“Whatever their agendas, gunmen should not turn hospitals into shooting galleries,” Tayler said. “At the same time, the government should minimize risks to patients and hospital staff and stop depriving alleged militants of their right to medical treatment.”

For more details on the attack, please see the below text.

Attacks on al-Naqib
At 5 a.m. on October 7, about 10 armed members of the Central Security Forces (CSF) stormed al-Naqib Hospital and forcibly removed two wounded alleged militants, hospital staff members who witnessed the incident told Human Rights Watch. The security forces told hospital officials that the two patients had attacked a local CSF post two days earlier. About 20 additional members of various security forces surrounded the hospital, the staff members said.

The CSF members beat two hospital guards with Kalashnikov assault rifles and a gurney, dislocating one guard’s shoulder, the staff members said. The CSF members grabbed cell phones from patients and hospital staff, tore out the telephone landlines when staff tried to call the hospital’s managers, and charged into rooms searching for the alleged militants, they said.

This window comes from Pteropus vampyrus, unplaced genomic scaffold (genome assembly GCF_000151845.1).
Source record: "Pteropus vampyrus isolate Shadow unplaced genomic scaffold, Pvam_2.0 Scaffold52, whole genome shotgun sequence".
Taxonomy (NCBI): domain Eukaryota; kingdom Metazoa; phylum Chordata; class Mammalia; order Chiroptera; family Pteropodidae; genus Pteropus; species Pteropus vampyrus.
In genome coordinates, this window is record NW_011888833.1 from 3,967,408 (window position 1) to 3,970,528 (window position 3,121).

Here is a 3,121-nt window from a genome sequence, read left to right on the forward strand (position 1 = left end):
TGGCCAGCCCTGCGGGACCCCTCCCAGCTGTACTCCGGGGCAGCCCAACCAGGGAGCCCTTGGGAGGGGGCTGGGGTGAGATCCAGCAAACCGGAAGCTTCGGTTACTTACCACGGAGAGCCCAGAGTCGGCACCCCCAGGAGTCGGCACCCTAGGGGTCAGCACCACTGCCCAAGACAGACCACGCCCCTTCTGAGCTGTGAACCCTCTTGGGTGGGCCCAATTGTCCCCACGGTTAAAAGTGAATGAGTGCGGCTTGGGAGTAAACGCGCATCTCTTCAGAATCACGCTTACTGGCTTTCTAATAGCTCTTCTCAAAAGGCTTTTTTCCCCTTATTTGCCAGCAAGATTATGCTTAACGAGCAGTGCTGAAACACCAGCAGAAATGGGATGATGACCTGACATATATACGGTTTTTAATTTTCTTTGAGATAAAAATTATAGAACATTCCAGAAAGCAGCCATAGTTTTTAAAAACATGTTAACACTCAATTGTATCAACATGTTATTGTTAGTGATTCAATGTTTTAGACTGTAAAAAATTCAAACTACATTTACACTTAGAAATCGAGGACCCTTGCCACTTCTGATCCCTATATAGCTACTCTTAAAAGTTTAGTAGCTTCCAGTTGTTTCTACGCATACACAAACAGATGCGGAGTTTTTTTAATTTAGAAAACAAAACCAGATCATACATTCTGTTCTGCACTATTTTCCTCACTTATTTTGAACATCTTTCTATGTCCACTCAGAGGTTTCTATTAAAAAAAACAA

“We were terrified,” one hospital worker told Human Rights Watch. “They were shouting and cursing at us and pointing their Kalashnikovs at anyone in their path.”

Gunmen who were linked to the alleged militants opened fire on the CSF members from outside the hospital, starting a gunfight, hospital staff said. Two days later, hospital staff showed Human Rights Watch four bullet holes in the ground-floor pharmacy, one in the intensive-care unit and several in the front of the building that they said were from the shootout.

One bullet hit Salah Ahmad Abdullah, the 16-year-old who had been selling fruit outside the hospital. Medical staff said witnesses told them that a CSF member shot the boy as he ducked between his fruit stand and a passing van to avoid the gunfire. The bullet entered Abdullah’s skull and exited the back of his head.